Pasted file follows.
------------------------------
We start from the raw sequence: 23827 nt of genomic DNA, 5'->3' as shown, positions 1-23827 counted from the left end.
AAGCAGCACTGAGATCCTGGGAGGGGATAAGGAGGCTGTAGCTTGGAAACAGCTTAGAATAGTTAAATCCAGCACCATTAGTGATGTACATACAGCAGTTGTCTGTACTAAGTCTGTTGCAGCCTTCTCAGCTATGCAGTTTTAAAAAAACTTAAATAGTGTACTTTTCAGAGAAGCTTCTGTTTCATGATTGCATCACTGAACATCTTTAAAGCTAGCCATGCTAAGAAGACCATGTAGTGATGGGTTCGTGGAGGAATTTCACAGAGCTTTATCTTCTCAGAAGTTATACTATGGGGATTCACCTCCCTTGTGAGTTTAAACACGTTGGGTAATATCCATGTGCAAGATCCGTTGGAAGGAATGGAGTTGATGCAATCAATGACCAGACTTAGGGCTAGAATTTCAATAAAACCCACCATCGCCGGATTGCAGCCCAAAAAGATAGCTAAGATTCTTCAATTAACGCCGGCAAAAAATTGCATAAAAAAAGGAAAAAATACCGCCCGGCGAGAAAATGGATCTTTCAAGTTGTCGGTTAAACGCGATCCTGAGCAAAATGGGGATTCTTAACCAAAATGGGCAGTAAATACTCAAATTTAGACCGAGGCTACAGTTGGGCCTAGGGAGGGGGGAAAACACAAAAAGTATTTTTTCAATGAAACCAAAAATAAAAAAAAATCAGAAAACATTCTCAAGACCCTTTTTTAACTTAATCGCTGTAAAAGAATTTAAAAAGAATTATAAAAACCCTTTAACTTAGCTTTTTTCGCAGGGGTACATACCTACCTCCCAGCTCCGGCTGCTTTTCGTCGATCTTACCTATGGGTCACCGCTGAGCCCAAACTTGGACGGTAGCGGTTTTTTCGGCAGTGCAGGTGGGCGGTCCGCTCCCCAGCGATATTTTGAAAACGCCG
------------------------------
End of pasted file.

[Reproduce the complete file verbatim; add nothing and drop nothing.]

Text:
We start from the raw sequence: 23827 nt of genomic DNA, 5'->3' as shown, positions 1-23827 counted from the left end.
AAGCAGCACTGAGATCCTGGGAGGGGATAAGGAGGCTGTAGCTTGGAAACAGCTTAGAATAGTTAAATCCAGCACCATTAGTGATGTACATACAGCAGTTGTCTGTACTAAGTCTGTTGCAGCCTTCTCAGCTATGCAGTTTTAAAAAAACTTAAATAGTGTACTTTTCAGAGAAGCTTCTGTTTCATGATTGCATCACTGAACATCTTTAAAGCTAGCCATGCTAAGAAGACCATGTAGTGATGGGTTCGTGGAGGAATTTCACAGAGCTTTATCTTCTCAGAAGTTATACTATGGGGATTCACCTCCCTTGTGAGTTTAAACACGTTGGGTAATATCCATGTGCAAGATCCGTTGGAAGGAATGGAGTTGATGCAATCAATGACCAGACTTAGGGCTAGAATTTCAATAAAACCCACCATCGCCGGATTGCAGCCCAAAAAGATAGCTAAGATTCTTCAATTAACGCCGGCAAAAAATTGCATAAAAAAAGGAAAAAATACCGCCCGGCGAGAAAATGGATCTTTCAAGTTGTCGGTTAAACGCGATCCTGAGCAAAATGGGGATTCTTAACCAAAATGGGCAGTAAATACTCAAATTTAGACCGAGGCTACAGTTGGGCCTAGGGAGGGGGGAAAACACAAAAAGTATTTTTTCAATGAAACCAAAAATAAAAAAAAATCAGAAAACATTCTCAAGACCCTTTTTTAACTTAATCGCTGTAAAAGAATTTAAAAAGAATTATAAAAACCCTTTAACTTAGCTTTTTTCGCAGGGGTACATACCTACCTCCCAGCTCCGGCTGCTTTTCGTCGATCTTACCTATGGGTCACCGCTGAGCCCAAACTTGGACGGTAGCGGTTTTTTCGGCAGTGCAGGTGGGCGGTCCGCTCCCCAGCGATATTTTGAAAACGCCG